After the marathon race pace run on Tuesday morning, I had an ART session at Chief Chiropractic & Sports Injuries Clinic. It was a preventative session and I asked Dr Leah Stadelmann to focus on my lower back and glutes, as those felt very tight. She did a fantastic job of loosening everything (needless to say, I highly recommend her. She's a runner and triathlete, too).
Unfortunately, as I've experienced before, an ART session that targets those areas leaves me feeling shattered for a couple of days. On top of that, Wednesday's alarm rang at 3:30am. I contempated getting my run in but decided against it, and read more of Advanced Marathoning on my Kindle instead.
This book by Peter Pfitzinger and Scott Douglas, recommended to me by a Sydney-based friend who's a 3:02 marathoner and who I've shared more running miles with than anyone else except Tim, was exactly what I needed. After the past two 100km-plus weeks, the volume felt good to me, as did my key sessions but I was wondering a little about the other sessions, the easy and recovery runs.
The question constantly on my mind is: Am I training and living as well as I can to get the best out of myself? Especially now that I am 41, I feel an urgency to get it right. I don't believe my age puts me on the slippery road to slower times, not yet. But if I want to get faster, I have to do it now.
Don't mistake this sense of urgency for impatience, I am more than willing to put in the time and effort to train. In fact, when I say that I am training for a sub-3:00 marathon, I do not expect to run it this year—the past three years have taught me patience.
I have all the patience in the world to get ready for the sub-3:00—but I don't have the time to waste on training that isn't as good as it should be. And therein lies the key, there are no ironclad guarantees that my training is perfect, you cannot lock in that sub-3:00 performance. You can only gain confidence that you are doing the best training possible for the runner you are today.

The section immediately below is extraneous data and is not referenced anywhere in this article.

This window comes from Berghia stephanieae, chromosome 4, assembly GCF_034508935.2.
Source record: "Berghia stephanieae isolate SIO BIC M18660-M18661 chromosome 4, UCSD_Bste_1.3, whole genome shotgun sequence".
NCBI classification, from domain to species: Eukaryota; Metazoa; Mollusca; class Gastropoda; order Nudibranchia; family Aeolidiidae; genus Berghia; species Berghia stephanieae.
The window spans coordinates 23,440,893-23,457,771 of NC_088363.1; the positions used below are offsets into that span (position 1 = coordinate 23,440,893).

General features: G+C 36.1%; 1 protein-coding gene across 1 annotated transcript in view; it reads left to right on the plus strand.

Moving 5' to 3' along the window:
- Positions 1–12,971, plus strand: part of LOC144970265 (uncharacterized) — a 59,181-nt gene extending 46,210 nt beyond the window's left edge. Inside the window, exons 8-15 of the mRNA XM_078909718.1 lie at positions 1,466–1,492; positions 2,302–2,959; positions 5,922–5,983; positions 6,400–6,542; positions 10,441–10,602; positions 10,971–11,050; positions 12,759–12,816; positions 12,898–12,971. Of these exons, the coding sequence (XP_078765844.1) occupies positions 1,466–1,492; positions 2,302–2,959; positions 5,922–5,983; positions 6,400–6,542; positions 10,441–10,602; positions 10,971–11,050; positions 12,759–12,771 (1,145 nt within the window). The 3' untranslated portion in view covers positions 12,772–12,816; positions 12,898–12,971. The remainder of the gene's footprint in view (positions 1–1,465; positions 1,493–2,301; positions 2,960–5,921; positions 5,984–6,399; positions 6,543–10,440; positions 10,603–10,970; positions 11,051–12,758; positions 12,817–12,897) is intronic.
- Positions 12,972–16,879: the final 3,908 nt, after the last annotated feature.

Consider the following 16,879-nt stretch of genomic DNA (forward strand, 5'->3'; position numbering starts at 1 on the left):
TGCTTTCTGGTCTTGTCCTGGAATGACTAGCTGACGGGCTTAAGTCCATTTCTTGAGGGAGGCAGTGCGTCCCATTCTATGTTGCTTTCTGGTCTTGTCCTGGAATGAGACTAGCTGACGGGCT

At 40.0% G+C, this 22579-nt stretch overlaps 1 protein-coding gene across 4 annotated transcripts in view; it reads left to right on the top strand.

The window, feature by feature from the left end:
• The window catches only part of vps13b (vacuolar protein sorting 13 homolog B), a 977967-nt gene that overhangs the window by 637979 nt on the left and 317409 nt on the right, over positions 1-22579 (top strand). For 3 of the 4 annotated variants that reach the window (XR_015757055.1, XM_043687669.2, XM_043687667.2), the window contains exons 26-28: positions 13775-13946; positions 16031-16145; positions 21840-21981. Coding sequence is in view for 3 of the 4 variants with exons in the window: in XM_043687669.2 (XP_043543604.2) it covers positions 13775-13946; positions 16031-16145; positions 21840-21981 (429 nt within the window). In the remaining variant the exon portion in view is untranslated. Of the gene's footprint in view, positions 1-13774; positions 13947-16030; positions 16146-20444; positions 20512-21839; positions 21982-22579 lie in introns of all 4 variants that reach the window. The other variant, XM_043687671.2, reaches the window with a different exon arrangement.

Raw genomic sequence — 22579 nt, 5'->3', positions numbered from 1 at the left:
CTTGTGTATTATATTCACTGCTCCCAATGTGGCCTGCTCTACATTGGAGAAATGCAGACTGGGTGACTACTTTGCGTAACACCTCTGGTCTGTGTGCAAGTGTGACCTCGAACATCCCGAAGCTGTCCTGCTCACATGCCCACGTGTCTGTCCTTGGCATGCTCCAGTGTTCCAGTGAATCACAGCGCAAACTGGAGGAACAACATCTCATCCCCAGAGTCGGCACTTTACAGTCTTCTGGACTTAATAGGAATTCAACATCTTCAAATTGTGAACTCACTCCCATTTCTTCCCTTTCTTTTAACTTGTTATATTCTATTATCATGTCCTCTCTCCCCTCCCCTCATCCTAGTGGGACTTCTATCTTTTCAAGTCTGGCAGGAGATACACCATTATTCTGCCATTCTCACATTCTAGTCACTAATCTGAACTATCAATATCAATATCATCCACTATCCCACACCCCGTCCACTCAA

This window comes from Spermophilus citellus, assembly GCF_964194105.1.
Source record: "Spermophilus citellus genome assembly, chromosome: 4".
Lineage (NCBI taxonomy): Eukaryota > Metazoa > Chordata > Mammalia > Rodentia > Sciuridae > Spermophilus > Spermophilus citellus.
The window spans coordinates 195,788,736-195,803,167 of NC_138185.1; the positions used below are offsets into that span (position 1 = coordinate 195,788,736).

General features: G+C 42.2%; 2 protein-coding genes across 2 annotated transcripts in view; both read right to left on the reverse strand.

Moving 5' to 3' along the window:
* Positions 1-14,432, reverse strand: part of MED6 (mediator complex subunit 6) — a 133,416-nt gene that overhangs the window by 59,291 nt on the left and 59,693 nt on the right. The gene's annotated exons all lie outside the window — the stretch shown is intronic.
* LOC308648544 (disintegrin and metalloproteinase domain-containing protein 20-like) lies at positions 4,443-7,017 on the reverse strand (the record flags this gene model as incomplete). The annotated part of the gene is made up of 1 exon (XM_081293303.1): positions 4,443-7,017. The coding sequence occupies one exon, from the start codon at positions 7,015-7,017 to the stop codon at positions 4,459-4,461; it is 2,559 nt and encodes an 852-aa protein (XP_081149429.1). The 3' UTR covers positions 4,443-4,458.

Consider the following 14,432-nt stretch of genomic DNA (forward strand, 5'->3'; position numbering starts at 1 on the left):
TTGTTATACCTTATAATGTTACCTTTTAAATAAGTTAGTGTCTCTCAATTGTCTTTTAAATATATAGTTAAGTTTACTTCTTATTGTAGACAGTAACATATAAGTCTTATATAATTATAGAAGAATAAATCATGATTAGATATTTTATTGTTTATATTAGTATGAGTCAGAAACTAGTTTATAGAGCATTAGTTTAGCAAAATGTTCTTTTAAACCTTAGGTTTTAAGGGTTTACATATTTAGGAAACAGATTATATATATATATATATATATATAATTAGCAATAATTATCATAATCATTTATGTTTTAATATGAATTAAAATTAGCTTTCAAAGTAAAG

I know I am a different runner now than, say, three years ago. It's one of the many points made in Advanced Marathoning that strongly resonate with me and recent decisions I made about my training. They include boosting the volume, as the book says, "[M]any of the beneficial adaptations that improve endurance are related to the total volume of your training."
Another point is the pace and intensity of a marathoner's speed work. "In the long run, so to speak, it's your long runs and tempo runs that have the most relevance to your performance on marathon day, not now often you've churned out a sterling set of half-mile repeats," according to Advanced Marathoning.
After looking at the training schedule offered in the book that suits my weekly mileage, I noticed that the easy and recovery runs are both longer and shorter than I'd tried in the past couple of weeks. The authors also note that at this volume, with this particular schedule peaking at 113km (70 miles) a week, there's no need for splitting runs (at least not often) to reach that mileage.
The plan includes marathon race pace workouts (a key change I decided to make in preparing for the Bellingham Bay Marathon, as I've not done them before any of my other 13 marathons) as well as VO2 max workouts at a pace no faster than 5km race pace (which I like), and has an overall volume that I am already running and would like to stick with. I like it a lot, and am going to follow it.
While you may argue that this throws my run by feel approach out the window, I think it's an extension of the shift I've made in my training in the past months, even the past year. This schedule feels right to me.
This morning I did the medium-long run, 24km, at a pace between 10% and 20% below marathon goal race pace. The first half where I, as advised in the book, stuck closer to the slower pace - in my case 5:15/km - felt very, very comfortable. The second half, closer to 4:50/km, was still comfortable, though naturally less so. Overall, it was an awesome run.